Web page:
How serious a danger do you think there is as the WHO official that we quoted in our piece said that a human who had some kind of human flu who also got this avian flu that somehow it would combine and mutate into a really deadly form of the disease?

  • DR. JULIE GERBERDING:

    The health official is appropriately concerned about something we call reassortment, which is when different strains of flu are mixed in its particular host whether that's a bird or a pig or a human, they can exchange genetic material and result in new strains of virus or combination of virus genes emerging. Right now that's theoretical but one thing we know for sure about influenza is that it's always evolving. And we have to be right out in front of this situation so that we can detect any changes that suggest more efficient spread to people or possibly spread from one person to another. That's why we're taking this so very seriously.

  • MARGARET WARNER:

    Now, ten countries have reported cases. How confident are you and world health officials that it is limited so far to those ten countries and that they are really on top of how widespread it is within their countries?

  • DR. JULIE GERBERDING:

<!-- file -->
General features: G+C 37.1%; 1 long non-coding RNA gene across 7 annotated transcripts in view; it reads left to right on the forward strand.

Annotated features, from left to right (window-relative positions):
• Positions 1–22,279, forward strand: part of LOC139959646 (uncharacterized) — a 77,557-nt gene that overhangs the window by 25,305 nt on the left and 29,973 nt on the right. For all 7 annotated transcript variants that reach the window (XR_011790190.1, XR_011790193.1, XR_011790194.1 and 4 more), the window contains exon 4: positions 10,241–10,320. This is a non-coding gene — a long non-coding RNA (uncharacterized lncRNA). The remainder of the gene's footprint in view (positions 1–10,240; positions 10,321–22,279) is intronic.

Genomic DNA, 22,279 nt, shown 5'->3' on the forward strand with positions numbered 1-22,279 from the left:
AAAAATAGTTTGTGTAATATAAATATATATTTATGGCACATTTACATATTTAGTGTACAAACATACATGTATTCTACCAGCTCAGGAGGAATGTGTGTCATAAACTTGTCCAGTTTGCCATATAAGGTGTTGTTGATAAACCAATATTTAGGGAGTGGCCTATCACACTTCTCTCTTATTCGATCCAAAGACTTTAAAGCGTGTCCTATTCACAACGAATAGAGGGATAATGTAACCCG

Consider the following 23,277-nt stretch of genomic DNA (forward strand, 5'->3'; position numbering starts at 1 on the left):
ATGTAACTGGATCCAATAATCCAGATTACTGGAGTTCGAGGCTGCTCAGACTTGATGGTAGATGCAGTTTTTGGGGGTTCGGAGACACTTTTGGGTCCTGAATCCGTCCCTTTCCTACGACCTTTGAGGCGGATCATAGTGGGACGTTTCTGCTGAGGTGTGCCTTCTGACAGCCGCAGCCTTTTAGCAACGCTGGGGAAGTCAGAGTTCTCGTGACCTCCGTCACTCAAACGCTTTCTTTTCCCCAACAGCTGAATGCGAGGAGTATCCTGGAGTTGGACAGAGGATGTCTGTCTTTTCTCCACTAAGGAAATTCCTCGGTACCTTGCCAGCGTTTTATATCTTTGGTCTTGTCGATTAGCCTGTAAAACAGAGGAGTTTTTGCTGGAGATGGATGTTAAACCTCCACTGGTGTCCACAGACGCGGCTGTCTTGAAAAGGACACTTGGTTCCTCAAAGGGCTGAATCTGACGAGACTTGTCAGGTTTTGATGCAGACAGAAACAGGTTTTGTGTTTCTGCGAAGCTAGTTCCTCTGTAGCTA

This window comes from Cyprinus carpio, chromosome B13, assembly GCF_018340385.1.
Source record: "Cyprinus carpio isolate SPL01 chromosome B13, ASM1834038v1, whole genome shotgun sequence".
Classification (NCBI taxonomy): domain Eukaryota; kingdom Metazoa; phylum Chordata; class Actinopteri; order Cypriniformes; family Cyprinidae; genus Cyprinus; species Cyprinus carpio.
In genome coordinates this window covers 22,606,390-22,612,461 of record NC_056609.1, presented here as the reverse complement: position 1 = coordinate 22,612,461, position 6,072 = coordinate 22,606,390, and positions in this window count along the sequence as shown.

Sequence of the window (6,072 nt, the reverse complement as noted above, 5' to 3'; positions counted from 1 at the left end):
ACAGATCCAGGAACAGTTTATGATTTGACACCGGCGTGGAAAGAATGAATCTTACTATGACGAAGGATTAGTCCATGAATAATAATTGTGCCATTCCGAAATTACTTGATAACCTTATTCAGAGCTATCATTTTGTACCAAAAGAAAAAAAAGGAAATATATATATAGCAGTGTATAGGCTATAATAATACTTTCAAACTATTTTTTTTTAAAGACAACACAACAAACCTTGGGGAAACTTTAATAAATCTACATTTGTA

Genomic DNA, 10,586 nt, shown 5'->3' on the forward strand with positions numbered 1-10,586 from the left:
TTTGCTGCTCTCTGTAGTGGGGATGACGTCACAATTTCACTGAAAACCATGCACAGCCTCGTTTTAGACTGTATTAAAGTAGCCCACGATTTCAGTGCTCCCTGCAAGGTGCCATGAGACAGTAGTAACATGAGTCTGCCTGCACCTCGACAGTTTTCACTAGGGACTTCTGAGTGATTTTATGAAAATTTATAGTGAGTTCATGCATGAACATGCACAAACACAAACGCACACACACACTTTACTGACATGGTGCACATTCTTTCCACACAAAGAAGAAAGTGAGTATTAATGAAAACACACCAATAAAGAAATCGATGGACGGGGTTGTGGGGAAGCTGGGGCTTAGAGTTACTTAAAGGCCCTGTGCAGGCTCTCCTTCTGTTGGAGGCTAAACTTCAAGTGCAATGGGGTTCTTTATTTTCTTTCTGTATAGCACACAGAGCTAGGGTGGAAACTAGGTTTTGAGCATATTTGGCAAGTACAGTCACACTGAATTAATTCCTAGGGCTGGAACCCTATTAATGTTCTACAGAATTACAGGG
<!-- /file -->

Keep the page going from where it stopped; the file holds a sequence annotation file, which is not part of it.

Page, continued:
Well, this is very challenging because the birds who are infected are generally in remote or rural areas and it's just not really possible for even the best health system to know with confidence whether or not any of the flocks are affected. So it's going to be a tough situation to really get out there in those rural areas and identify all of the suspect infections. The situation for clinical cases I think is going to improve for detection because we are working with WHO and so many other international health experts to get the word out to the village clinicians and to the other components of the health system to be on the watch for influenza-like illness. CDC is also providing test kits so that if a suspect patient does get admitted to the hospital, they have the capacity to see whether it's an H-5 strain or not.